4 ways Einstein’s life was perfect for TV
With NatGeo's 'Genius' now in the history books, we look back at how the show portrayed such an iconic figure.
The recipe for any good TV show includes several ingredients: action, drama, humor and suspense. That last one is especially hard to pull off when you're making a show about a historical figure and we all already know how it ends. Nonetheless, NatGeo pulled it off with their recently-wrapped "Genius" series produced by Academy Award winners Ron Howard and Brian Grazer about the life of Albert Einstein.
We've been following the series closely (read our episode recaps) and have come up with 4 ways we think Einstein was the perfect choice to kick off this biographical series. (Picasso has been chosen as the subject of next year's "Genius.")
Sure, Einstein was smart. But he was wickedly funny as well, often punctuating his thought experiments with a well-timed zinger or perfectly placed pun. When he meets two wealthy benefactors who want to pay him to teach them about physics from their gilded living room, Einstein deadpans: "I think I have room in my schedule." He called something nonsense and then declared it akin to "a monkey in a hat riding a dog to a donut factory." And when someone in a position of authority told Einstein that he didn't understand the gravity of a situation, the genius retorted: "I guess I know a bit more about gravity than you."
During the recent era of "Peak TV," we've been treated to all manner of anti-heroes – whether it was Tony in the "Sopranos" or Walter in "Breaking Bad." While Einstein stayed far from those characters' criminal behavior, the series enlightened many viewers to the personal foibles of the father of relativity. Several of the early episodes extensively (and maybe a bit much for this tired reviewer) featured Einstein's failed marriage to Mileva Marić. The series also explored the fractured relationship Einstein had with his children. Not to mention, the man we all know as a genius failed out of college.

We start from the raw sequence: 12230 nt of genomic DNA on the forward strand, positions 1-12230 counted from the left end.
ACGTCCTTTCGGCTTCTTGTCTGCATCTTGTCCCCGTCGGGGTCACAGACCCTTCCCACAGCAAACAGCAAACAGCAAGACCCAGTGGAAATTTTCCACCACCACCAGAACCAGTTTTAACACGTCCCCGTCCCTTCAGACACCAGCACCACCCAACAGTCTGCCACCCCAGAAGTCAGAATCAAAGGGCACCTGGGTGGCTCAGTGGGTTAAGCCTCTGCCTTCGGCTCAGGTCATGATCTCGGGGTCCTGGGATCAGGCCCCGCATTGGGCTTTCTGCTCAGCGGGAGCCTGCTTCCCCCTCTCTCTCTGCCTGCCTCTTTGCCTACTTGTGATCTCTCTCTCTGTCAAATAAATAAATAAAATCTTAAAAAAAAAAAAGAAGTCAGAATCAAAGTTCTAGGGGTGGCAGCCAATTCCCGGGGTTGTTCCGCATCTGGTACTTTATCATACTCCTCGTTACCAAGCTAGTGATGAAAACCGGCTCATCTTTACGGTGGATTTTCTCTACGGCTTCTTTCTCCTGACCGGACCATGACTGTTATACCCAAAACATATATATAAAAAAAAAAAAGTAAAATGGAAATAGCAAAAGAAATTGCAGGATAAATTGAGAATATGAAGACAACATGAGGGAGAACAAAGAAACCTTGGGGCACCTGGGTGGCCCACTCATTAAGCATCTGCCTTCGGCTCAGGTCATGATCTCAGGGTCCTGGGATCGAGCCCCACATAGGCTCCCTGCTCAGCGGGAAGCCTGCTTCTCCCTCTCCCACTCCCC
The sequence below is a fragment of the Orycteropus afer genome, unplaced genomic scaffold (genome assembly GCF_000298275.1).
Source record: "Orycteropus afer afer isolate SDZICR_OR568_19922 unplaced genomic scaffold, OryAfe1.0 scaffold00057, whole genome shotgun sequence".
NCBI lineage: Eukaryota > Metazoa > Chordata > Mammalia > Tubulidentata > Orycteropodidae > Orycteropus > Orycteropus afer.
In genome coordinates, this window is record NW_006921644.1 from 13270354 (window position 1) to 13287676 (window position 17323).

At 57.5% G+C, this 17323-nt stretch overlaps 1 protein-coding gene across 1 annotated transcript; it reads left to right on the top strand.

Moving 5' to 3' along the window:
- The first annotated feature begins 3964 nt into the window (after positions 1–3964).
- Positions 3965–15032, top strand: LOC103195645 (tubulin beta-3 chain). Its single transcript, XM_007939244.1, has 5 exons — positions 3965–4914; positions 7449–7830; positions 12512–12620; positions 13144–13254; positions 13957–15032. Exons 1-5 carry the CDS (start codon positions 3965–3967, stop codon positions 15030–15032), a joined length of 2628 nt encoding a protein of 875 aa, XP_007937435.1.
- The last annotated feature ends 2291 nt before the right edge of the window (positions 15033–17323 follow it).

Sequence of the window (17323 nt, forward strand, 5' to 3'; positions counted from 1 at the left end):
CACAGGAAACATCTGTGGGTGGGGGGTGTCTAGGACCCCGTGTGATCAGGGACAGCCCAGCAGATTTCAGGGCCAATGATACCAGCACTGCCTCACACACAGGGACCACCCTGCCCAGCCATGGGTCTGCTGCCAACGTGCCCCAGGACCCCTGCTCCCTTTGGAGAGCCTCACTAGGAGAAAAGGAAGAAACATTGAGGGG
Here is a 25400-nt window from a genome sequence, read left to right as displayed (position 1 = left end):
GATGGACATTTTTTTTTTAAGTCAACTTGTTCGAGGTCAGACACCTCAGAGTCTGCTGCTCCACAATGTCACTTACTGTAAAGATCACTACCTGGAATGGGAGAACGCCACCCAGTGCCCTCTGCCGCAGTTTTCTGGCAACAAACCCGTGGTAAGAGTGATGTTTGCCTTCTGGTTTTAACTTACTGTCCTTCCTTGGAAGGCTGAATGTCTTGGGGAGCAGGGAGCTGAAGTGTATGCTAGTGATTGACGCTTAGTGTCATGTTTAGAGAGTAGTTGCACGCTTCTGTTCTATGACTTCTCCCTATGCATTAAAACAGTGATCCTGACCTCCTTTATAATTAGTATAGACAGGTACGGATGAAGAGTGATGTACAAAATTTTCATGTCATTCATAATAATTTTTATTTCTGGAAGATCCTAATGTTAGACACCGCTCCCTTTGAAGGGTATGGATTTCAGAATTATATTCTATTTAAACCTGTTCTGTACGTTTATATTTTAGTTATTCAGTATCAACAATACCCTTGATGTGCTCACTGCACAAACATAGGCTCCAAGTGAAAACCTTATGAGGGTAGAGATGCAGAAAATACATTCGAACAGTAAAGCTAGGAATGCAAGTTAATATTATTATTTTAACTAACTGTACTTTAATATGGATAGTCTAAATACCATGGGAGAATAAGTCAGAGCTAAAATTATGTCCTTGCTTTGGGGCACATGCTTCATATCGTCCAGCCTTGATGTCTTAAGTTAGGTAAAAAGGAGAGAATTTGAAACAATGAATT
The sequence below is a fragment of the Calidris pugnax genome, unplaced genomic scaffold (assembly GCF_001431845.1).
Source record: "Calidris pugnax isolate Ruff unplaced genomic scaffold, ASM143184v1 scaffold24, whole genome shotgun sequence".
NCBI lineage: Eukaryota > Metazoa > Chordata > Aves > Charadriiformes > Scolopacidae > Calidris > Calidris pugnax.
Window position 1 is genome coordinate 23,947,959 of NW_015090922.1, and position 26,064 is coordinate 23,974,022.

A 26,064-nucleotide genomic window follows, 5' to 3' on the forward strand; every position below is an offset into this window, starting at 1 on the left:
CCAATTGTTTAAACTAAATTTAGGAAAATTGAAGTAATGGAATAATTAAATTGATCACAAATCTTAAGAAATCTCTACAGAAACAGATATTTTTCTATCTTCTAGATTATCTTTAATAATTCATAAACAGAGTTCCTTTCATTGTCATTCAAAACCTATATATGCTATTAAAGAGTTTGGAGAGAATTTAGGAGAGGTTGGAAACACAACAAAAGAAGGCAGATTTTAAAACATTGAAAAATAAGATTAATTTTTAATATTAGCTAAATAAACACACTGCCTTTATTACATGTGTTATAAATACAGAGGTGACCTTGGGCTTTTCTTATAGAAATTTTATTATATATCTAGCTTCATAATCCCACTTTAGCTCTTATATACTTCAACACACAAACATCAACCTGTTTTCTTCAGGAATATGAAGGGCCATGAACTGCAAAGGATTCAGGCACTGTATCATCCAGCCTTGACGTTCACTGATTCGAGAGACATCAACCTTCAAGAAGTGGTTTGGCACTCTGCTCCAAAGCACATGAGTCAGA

The second half of the show concentrated a lot of its time on Einstein's anti-establishment nature. We see him stand up to the status quo, often at the expense of his own reputation. He refused to use his science to build weapons like some of his fellow scientists and, indeed, became known for his steadfast pacifism. The final episodes feature his role in the anti-nuclear movement in the wake of the creation of the atomic bomb. “Einstein is an icon, but few people understand what he went through,” said co-executive producer Noah Pink. “He lived through two world wars and was in many ways the first international celebrity. He was not only a brilliant scientist but also a brilliant writer, philosopher, musician – he played violin, really complex Mozart sonatas. He was a humanist, an outspoken pacifist. He led a very full life, one we all should aspire to."
Einstein was a Nobel Prize-winning physicist, but he was so much more than that. The tentacles of his General Theory of Relativity reach far beyond the laboratory and the world of academia. They touch everything from time travel to the GPS in your car. And his place in the cultural pantheon is unparalleled. “I wanted to think outside of him being a scientist because that's a given," actor Geoffrey Rush noted. "He’s a great heroic figure. He was a glass half full kind of guy. He always saw the better side of humanity."
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